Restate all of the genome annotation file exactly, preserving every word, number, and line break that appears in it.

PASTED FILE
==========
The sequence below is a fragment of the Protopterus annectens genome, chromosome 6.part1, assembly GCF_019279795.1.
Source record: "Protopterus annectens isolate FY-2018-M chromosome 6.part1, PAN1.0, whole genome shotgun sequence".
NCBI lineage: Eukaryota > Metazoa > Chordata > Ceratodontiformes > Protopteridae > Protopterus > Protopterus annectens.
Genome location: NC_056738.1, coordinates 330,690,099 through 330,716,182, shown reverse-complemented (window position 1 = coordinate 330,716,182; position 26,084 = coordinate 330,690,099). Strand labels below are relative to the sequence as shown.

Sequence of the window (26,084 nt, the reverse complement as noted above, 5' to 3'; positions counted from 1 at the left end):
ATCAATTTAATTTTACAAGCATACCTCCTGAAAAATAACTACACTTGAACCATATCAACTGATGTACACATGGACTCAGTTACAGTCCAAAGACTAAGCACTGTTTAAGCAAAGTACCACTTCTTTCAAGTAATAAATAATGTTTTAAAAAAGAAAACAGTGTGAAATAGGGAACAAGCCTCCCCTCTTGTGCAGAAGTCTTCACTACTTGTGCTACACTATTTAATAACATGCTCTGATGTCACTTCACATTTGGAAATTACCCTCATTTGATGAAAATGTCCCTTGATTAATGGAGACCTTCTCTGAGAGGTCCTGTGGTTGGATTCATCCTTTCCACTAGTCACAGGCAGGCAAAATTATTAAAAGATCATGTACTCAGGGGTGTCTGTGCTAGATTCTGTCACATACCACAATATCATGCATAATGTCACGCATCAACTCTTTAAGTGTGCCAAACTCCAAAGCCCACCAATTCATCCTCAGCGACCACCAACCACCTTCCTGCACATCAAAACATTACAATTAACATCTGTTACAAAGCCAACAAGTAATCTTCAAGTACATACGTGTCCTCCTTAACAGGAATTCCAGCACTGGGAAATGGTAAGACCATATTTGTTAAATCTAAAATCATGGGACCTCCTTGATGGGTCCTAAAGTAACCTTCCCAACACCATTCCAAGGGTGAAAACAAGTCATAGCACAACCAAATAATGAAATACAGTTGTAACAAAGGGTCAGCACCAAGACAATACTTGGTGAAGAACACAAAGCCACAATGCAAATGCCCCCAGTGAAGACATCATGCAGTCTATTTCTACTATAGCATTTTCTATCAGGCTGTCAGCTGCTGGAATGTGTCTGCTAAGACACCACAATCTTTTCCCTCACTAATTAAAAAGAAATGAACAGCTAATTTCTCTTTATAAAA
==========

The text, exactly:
The sequence below is a fragment of the Protopterus annectens genome, chromosome 6.part1, assembly GCF_019279795.1.
Source record: "Protopterus annectens isolate FY-2018-M chromosome 6.part1, PAN1.0, whole genome shotgun sequence".
NCBI lineage: Eukaryota > Metazoa > Chordata > Ceratodontiformes > Protopteridae > Protopterus > Protopterus annectens.
Genome location: NC_056738.1, coordinates 330,690,099 through 330,716,182, shown reverse-complemented (window position 1 = coordinate 330,716,182; position 26,084 = coordinate 330,690,099). Strand labels below are relative to the sequence as shown.

Sequence of the window (26,084 nt, the reverse complement as noted above, 5' to 3'; positions counted from 1 at the left end):
ATCAATTTAATTTTACAAGCATACCTCCTGAAAAATAACTACACTTGAACCATATCAACTGATGTACACATGGACTCAGTTACAGTCCAAAGACTAAGCACTGTTTAAGCAAAGTACCACTTCTTTCAAGTAATAAATAATGTTTTAAAAAAGAAAACAGTGTGAAATAGGGAACAAGCCTCCCCTCTTGTGCAGAAGTCTTCACTACTTGTGCTACACTATTTAATAACATGCTCTGATGTCACTTCACATTTGGAAATTACCCTCATTTGATGAAAATGTCCCTTGATTAATGGAGACCTTCTCTGAGAGGTCCTGTGGTTGGATTCATCCTTTCCACTAGTCACAGGCAGGCAAAATTATTAAAAGATCATGTACTCAGGGGTGTCTGTGCTAGATTCTGTCACATACCACAATATCATGCATAATGTCACGCATCAACTCTTTAAGTGTGCCAAACTCCAAAGCCCACCAATTCATCCTCAGCGACCACCAACCACCTTCCTGCACATCAAAACATTACAATTAACATCTGTTACAAAGCCAACAAGTAATCTTCAAGTACATACGTGTCCTCCTTAACAGGAATTCCAGCACTGGGAAATGGTAAGACCATATTTGTTAAATCTAAAATCATGGGACCTCCTTGATGGGTCCTAAAGTAACCTTCCCAACACCATTCCAAGGGTGAAAACAAGTCATAGCACAACCAAATAATGAAATACAGTTGTAACAAAGGGTCAGCACCAAGACAATACTTGGTGAAGAACACAAAGCCACAATGCAAATGCCCCCAGTGAAGACATCATGCAGTCTATTTCTACTATAGCATTTTCTATCAGGCTGTCAGCTGCTGGAATGTGTCTGCTAAGACACCACAATCTTTTCCCTCACTAATTAAAAAGAAATGAACAGCTAATTTCTCTTTATAAAA